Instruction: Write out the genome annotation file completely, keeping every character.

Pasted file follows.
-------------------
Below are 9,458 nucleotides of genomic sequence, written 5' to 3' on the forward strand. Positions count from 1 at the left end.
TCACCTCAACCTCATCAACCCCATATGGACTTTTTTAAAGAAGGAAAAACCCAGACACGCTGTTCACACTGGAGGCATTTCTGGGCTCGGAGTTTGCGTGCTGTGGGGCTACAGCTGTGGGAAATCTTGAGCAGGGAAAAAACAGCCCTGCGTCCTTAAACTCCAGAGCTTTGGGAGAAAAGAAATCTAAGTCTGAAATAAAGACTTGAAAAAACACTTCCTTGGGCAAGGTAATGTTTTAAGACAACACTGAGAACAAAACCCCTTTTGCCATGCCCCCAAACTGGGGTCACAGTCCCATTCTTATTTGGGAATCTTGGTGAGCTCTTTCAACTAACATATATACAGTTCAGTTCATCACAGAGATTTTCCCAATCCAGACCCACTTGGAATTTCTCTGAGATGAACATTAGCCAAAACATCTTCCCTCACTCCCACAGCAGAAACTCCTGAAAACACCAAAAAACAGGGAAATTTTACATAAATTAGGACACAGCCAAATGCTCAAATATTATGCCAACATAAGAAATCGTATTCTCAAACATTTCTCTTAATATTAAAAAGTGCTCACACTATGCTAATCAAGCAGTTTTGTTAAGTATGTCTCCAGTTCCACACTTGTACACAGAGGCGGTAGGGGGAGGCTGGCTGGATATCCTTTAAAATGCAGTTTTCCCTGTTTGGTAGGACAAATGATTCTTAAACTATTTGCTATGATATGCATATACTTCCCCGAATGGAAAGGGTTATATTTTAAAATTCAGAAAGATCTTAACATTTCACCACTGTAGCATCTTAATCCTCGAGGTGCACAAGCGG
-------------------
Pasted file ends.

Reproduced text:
Below are 9,458 nucleotides of genomic sequence, written 5' to 3' on the forward strand. Positions count from 1 at the left end.
TCACCTCAACCTCATCAACCCCATATGGACTTTTTTAAAGAAGGAAAAACCCAGACACGCTGTTCACACTGGAGGCATTTCTGGGCTCGGAGTTTGCGTGCTGTGGGGCTACAGCTGTGGGAAATCTTGAGCAGGGAAAAAACAGCCCTGCGTCCTTAAACTCCAGAGCTTTGGGAGAAAAGAAATCTAAGTCTGAAATAAAGACTTGAAAAAACACTTCCTTGGGCAAGGTAATGTTTTAAGACAACACTGAGAACAAAACCCCTTTTGCCATGCCCCCAAACTGGGGTCACAGTCCCATTCTTATTTGGGAATCTTGGTGAGCTCTTTCAACTAACATATATACAGTTCAGTTCATCACAGAGATTTTCCCAATCCAGACCCACTTGGAATTTCTCTGAGATGAACATTAGCCAAAACATCTTCCCTCACTCCCACAGCAGAAACTCCTGAAAACACCAAAAAACAGGGAAATTTTACATAAATTAGGACACAGCCAAATGCTCAAATATTATGCCAACATAAGAAATCGTATTCTCAAACATTTCTCTTAATATTAAAAAGTGCTCACACTATGCTAATCAAGCAGTTTTGTTAAGTATGTCTCCAGTTCCACACTTGTACACAGAGGCGGTAGGGGGAGGCTGGCTGGATATCCTTTAAAATGCAGTTTTCCCTGTTTGGTAGGACAAATGATTCTTAAACTATTTGCTATGATATGCATATACTTCCCCGAATGGAAAGGGTTATATTTTAAAATTCAGAAAGATCTTAACATTTCACCACTGTAGCATCTTAATCCTCGAGGTGCACAAGCGG